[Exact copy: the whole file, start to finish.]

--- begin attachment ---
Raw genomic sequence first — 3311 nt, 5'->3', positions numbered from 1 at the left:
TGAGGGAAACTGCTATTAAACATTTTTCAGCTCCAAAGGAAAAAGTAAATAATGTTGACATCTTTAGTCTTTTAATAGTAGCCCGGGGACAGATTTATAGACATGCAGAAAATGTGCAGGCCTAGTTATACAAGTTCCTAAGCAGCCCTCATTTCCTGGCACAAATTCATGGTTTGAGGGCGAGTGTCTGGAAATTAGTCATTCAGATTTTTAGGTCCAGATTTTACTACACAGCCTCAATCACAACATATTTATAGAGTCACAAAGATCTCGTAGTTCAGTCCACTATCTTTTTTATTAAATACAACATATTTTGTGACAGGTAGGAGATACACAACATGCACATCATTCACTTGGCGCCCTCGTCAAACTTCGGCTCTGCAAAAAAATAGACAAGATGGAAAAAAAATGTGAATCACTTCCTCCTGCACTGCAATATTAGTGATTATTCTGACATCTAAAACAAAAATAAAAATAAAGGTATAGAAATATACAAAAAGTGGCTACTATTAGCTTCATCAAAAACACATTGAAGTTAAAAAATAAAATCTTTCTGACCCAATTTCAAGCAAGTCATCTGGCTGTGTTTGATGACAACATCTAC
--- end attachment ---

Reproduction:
Raw genomic sequence first — 3311 nt, 5'->3', positions numbered from 1 at the left:
TGAGGGAAACTGCTATTAAACATTTTTCAGCTCCAAAGGAAAAAGTAAATAATGTTGACATCTTTAGTCTTTTAATAGTAGCCCGGGGACAGATTTATAGACATGCAGAAAATGTGCAGGCCTAGTTATACAAGTTCCTAAGCAGCCCTCATTTCCTGGCACAAATTCATGGTTTGAGGGCGAGTGTCTGGAAATTAGTCATTCAGATTTTTAGGTCCAGATTTTACTACACAGCCTCAATCACAACATATTTATAGAGTCACAAAGATCTCGTAGTTCAGTCCACTATCTTTTTTATTAAATACAACATATTTTGTGACAGGTAGGAGATACACAACATGCACATCATTCACTTGGCGCCCTCGTCAAACTTCGGCTCTGCAAAAAAATAGACAAGATGGAAAAAAAATGTGAATCACTTCCTCCTGCACTGCAATATTAGTGATTATTCTGACATCTAAAACAAAAATAAAAATAAAGGTATAGAAATATACAAAAAGTGGCTACTATTAGCTTCATCAAAAACACATTGAAGTTAAAAAATAAAATCTTTCTGACCCAATTTCAAGCAAGTCATCTGGCTGTGTTTGATGACAACATCTAC